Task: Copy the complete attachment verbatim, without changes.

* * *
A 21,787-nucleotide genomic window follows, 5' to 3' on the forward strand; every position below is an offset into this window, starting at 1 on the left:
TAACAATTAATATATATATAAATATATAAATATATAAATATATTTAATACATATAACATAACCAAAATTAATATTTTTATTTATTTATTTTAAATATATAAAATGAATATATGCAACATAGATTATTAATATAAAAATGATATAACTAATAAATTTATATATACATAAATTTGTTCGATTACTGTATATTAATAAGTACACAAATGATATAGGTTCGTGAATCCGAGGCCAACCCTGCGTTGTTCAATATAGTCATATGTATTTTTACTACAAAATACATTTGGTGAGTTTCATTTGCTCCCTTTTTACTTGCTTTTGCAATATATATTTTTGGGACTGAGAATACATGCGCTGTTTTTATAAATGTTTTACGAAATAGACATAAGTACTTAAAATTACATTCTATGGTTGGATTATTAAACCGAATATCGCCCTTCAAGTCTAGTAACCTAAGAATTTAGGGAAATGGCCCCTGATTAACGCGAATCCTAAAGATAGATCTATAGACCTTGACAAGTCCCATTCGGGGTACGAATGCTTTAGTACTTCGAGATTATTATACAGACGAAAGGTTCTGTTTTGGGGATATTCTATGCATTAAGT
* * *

A 21,787-nucleotide genomic window follows, 5' to 3' on the forward strand; every position below is an offset into this window, starting at 1 on the left:
TAACAATTAATATATATATAAATATATAAATATATAAATATATTTAATACATATAACATAACCAAAATTAATATTTTTATTTATTTATTTTAAATATATAAAATGAATATATGCAACATAGATTATTAATATAAAAATGATATAACTAATAAATTTATATATACATAAATTTGTTCGATTACTGTATATTAATAAGTACACAAATGATATAGGTTCGTGAATCCGAGGCCAACCCTGCGTTGTTCAATATAGTCATATGTATTTTTACTACAAAATACATTTGGTGAGTTTCATTTGCTCCCTTTTTACTTGCTTTTGCAATATATATTTTTGGGACTGAGAATACATGCGCTGTTTTTATAAATGTTTTACGAAATAGACATAAGTACTTAAAATTACATTCTATGGTTGGATTATTAAACCGAATATCGCCCTTCAAGTCTAGTAACCTAAGAATTTAGGGAAATGGCCCCTGATTAACGCGAATCCTAAAGATAGATCTATAGACCTTGACAAGTCCCATTCGGGGTACGAATGCTTTAGTACTTCGAGATTATTATACAGACGAAAGGTTCTGTTTTGGGGATATTCTATGCATTAAGT